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1. A small mallet, especially:
a. One that a judge or presiding officer raps to signal for order.
b. One that an auctioneer raps to mark the end of a transaction.
2. A maul used by masons in fitting stones.
tr.v. gav·eled, gav·el·ing, gav·els also gav·elled or gav·el·ling
To bring about or compel by using a gavel: "The chairman ... tries to gavel the demonstration to an end" (New Yorker).
Tribute or rent in ancient and medieval England.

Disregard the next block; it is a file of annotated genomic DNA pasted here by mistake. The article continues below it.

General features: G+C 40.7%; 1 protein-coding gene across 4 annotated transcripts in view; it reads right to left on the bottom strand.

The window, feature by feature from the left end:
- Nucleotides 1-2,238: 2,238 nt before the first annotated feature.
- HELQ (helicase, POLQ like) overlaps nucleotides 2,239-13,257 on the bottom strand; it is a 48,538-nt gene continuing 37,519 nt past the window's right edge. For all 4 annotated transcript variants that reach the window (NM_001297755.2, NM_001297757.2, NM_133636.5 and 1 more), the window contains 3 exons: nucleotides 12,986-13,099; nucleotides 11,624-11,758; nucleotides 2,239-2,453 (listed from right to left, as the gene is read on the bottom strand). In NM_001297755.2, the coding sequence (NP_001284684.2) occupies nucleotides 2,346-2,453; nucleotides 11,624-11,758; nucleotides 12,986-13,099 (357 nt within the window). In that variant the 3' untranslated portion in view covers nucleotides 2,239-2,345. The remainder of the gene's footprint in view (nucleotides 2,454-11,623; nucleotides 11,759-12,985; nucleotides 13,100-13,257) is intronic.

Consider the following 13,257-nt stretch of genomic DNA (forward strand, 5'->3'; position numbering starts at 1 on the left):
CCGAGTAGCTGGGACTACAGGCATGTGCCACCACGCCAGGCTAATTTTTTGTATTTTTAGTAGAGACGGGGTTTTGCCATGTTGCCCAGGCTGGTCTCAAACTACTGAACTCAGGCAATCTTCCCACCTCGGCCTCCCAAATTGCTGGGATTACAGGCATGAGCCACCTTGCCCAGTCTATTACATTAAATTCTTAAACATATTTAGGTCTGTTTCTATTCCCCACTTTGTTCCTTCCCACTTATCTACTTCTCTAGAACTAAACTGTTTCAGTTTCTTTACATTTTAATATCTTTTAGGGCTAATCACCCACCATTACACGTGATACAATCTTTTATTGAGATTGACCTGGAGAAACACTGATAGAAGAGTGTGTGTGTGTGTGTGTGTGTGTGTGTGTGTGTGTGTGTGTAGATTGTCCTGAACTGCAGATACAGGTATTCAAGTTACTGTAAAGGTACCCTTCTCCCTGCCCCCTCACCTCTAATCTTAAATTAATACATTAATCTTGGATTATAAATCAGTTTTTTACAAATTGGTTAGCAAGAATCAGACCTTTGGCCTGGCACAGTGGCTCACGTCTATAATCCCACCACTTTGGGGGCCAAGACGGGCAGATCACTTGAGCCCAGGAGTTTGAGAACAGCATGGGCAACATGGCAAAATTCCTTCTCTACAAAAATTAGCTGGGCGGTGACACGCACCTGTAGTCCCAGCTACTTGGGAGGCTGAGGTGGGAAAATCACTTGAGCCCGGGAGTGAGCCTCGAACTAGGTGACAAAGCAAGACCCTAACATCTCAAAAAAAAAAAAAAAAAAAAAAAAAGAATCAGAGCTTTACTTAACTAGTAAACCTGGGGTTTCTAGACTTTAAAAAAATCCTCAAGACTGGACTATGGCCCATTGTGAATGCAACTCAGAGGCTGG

1. a small hammer used by a chairman, auctioneer, etc, to call for order or attention
2. (Mining & Quarrying) a hammer used by masons to trim rough edges off stones
[C19: of unknown origin]
n., v. -eled, -el•ing or (esp. Brit.) -elled, -el•ling. n.
1. a small mallet used esp. by the presiding officer of a meeting or a judge usu. to signal for attention or order.
2. a similar mallet used by an auctioneer to indicate acceptance of the final bid.v.t.
3. to begin or put into effect by striking a gavel: to gavel the committee into session.
[1795–1805, Amer.; orig. uncertain]
feudal rent or tribute.
[before 900; Middle English govel, Old English gafol, akin to giefan to give; compare gabelle]
Gavelthe quantity of grain to make a sheaf; a bundle of hay, rushes, or similar grasses, 1611. See also math.